So hey, let’s move into the back half of this podcast, which we are calling the 2024 Watch List. And we’re going to be talking semis, we’re going to be talking AI, and we’re going to be talking cloud. And we picked those quite frankly because that’s what most people want to talk about right now. There’s a lot of other really interesting stuff going on right around the hybrid cloud. We could have done one of those and maybe we’ll do that, I don’t know, next time. But essentially what are some of kind of the puts and the takes, the pros and the cons, what are the conversations that are going on there? So Dan, I’m going to call my number for semiconductors. Look at me just going right in there. Oh, that’s the order we go in. So it was kind of planned that way, but anyway-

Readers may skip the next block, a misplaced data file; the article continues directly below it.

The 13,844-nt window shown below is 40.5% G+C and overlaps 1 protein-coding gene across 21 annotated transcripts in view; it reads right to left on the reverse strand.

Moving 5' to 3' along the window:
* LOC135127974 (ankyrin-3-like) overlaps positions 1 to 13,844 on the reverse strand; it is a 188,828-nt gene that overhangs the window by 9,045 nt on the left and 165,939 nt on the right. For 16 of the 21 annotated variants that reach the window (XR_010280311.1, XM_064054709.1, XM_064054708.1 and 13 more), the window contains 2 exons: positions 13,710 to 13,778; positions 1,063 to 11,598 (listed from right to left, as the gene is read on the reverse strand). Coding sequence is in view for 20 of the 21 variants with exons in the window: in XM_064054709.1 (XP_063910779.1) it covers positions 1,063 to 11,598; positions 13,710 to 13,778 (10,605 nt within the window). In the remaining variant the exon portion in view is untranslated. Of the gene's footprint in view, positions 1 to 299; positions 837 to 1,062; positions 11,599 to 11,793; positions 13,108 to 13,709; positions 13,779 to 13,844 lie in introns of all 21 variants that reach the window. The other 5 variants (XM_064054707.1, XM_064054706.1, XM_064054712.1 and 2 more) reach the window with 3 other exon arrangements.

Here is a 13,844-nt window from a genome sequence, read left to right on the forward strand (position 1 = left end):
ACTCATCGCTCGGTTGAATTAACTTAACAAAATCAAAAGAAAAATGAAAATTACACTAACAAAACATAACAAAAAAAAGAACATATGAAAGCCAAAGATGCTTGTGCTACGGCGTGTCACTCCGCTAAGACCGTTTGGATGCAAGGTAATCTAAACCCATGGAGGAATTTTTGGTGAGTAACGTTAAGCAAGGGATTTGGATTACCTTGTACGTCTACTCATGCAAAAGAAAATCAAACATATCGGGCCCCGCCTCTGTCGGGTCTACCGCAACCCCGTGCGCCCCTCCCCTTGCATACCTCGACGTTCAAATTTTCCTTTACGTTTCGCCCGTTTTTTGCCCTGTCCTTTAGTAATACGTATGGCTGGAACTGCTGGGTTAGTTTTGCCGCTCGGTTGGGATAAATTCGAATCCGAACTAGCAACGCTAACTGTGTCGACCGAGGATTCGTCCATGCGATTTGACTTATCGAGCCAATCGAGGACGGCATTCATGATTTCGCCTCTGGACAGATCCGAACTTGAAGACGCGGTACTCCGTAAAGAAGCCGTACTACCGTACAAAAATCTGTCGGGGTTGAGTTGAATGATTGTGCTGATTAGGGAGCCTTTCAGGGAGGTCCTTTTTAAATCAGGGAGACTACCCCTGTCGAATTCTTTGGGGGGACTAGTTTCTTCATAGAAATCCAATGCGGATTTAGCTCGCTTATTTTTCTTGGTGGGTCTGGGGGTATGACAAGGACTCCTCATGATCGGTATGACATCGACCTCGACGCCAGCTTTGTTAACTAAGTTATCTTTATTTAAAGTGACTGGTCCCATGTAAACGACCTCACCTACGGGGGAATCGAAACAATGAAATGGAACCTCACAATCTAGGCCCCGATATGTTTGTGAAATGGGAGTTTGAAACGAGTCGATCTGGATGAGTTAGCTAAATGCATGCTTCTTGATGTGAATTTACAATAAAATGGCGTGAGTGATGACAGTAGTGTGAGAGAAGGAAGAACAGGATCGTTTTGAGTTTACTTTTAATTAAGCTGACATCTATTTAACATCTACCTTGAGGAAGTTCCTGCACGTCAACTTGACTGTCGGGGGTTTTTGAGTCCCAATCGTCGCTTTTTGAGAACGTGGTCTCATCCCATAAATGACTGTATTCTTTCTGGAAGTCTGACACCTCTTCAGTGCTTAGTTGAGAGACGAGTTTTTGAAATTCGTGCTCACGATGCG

Daniel Newman: Oh, yeah.

Patrick Moorhead: Yeah, so here’s the thing, and I did my watch list in terms two parameters, right? Which was market share and momentum. Don’t confuse this with a stock pick, okay? Because God knows what Wall Street is doing, was it baked in the valuation? That’s not what I do, I do more market and product fit type of stuff. So first thing in semi is AI is going to lift all boats, it’s going to be in the data center, it’s going to be in PCs, it’s going to be in smartphones, it’s going to be on the industrial and commercial edge. And you will need new semiconductors to plow that in. So I think some really interesting companies out there that are going to gain share and momentum are going to be AMD, a data center and AI PC. I think they’re being superconservative with their forecasts. Intel, AI PC, I think you’re going to see evidence of 2025 data center competitiveness with a new GPU. And we’re going to see some foundry action, Qualcomm, AI phone, AI PC, they’re getting zero credit for that right now.